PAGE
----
Fundamental physics with atom interferometry


Hogan, J. (2014). Fundamental physics with atom interferometry. Perimeter Institute. https://pirsa.org/14060016


Hogan, Jason. Fundamental physics with atom interferometry. Perimeter Institute, Jun. 17, 2014, https://pirsa.org/14060016


          @misc{ pirsa_PIRSA:14060016,
            doi = {10.48660/14060016},
            url = {https://pirsa.org/14060016},
            author = {Hogan, Jason},
            keywords = {},
            language = {en},
            title = {Fundamental physics with atom interferometry},
            publisher = {Perimeter Institute},
            year = {2014},
            month = {jun},
            note = {PIRSA:14060016 see, \url{https://pirsa.org}}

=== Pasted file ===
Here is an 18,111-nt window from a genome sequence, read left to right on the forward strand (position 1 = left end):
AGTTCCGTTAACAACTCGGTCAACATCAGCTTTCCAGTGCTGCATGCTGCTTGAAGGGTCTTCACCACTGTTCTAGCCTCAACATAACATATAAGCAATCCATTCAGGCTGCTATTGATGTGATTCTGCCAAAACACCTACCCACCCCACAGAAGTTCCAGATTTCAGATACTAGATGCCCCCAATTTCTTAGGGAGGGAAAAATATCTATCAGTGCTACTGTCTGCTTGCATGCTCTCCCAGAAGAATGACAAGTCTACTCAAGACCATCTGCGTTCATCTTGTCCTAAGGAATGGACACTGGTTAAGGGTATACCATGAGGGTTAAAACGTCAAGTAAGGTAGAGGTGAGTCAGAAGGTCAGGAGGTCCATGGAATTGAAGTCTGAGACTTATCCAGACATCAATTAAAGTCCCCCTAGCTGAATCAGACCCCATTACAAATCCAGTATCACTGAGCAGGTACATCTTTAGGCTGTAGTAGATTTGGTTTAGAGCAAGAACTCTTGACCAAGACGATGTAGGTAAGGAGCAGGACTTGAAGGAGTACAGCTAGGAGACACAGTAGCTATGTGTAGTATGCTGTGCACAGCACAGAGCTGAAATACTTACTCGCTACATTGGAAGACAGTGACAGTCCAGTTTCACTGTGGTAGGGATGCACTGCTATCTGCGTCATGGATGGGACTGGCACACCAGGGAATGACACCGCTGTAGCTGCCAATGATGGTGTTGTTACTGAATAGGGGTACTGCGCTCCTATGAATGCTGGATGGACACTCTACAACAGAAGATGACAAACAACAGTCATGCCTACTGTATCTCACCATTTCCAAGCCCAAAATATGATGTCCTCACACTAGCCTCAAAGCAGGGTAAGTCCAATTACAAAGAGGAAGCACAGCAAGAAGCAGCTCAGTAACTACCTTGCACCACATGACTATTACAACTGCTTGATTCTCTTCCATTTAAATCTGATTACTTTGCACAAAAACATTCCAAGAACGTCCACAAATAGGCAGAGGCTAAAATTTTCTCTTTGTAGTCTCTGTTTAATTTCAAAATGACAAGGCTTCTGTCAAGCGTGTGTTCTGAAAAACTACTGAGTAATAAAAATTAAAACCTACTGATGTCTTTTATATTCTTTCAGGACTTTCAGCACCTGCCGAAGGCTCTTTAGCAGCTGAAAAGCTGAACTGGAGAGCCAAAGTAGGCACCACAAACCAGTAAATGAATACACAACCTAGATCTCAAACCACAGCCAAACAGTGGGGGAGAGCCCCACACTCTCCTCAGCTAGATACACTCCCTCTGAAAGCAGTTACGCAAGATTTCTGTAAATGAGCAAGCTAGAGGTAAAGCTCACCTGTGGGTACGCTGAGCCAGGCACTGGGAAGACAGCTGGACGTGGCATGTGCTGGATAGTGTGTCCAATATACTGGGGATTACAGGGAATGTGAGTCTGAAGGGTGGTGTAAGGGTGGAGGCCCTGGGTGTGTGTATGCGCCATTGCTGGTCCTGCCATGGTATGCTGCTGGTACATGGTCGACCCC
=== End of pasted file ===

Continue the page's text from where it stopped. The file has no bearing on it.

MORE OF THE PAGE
Jason Hogan Stanford Law School - The Bill Lane Centre for the American West


Precision atom interferometry is poised to become a powerful tool for discovery in fundamental physics. Towards this end, I will describe recent, record-breaking atom interferometry experiments performed in a 10 meter drop tower that demonstrate long-lived quantum superposition states with macroscopic spatial separations. The potential of this type of sensor is only beginning to be realized, and the ongoing march toward higher sensitivity will enable a diverse science impact, including new limits on the equivalence principle, probes of quantum mechanics, and detection of gravitational waves. Gravitational wave astronomy is particularly compelling since it opens up a new window into the universe, collecting information about astrophysical systems and cosmology that is difficult or impossible to acquire by other methods. Atom interferometric gravitational wave detection offers a number of advantages over traditional approaches, including simplified detector geometries, access to conventionally inaccessible frequency ranges, and substantially reduced antenna baselines.